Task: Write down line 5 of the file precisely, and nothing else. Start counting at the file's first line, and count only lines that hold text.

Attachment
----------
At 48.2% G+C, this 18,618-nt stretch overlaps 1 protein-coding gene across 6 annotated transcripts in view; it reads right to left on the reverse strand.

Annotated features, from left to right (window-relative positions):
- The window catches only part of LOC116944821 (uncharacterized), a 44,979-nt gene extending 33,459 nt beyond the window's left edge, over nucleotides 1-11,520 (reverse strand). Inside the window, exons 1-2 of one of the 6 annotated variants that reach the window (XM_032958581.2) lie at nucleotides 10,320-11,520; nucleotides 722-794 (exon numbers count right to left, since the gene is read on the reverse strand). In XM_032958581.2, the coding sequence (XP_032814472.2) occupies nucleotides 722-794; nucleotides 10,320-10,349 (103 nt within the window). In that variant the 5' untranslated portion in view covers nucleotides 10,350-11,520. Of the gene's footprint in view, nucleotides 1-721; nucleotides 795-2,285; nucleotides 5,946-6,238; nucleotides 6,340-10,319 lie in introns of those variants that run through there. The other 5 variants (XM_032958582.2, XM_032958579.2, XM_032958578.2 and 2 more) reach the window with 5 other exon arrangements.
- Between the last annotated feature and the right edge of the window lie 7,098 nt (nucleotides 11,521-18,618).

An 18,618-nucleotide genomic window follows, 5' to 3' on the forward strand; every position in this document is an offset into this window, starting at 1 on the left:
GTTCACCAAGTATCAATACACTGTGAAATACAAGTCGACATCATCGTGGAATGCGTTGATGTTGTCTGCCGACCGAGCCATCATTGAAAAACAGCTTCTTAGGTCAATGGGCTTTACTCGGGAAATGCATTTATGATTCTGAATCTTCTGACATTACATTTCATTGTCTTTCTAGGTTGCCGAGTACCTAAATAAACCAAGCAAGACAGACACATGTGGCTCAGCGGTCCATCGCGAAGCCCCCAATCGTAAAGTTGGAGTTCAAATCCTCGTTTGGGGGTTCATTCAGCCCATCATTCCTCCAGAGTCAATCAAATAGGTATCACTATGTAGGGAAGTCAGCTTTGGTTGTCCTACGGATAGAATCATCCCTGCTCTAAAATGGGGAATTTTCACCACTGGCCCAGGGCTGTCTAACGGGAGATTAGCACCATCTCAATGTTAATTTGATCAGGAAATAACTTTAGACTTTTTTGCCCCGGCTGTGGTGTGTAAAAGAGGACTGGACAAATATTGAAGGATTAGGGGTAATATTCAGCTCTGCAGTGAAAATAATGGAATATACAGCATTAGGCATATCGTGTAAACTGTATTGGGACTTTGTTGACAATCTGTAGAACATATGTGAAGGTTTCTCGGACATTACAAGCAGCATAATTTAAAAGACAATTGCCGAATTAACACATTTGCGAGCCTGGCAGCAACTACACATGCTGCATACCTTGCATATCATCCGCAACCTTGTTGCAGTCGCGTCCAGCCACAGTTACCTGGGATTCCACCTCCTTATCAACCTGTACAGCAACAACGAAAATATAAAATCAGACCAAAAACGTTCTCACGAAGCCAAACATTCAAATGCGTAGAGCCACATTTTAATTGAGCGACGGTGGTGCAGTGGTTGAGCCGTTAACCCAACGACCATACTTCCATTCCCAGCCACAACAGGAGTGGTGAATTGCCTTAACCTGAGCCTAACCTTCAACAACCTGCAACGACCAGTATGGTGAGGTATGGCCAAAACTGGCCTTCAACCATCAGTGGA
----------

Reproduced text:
An 18,618-nucleotide genomic window follows, 5' to 3' on the forward strand; every position in this document is an offset into this window, starting at 1 on the left: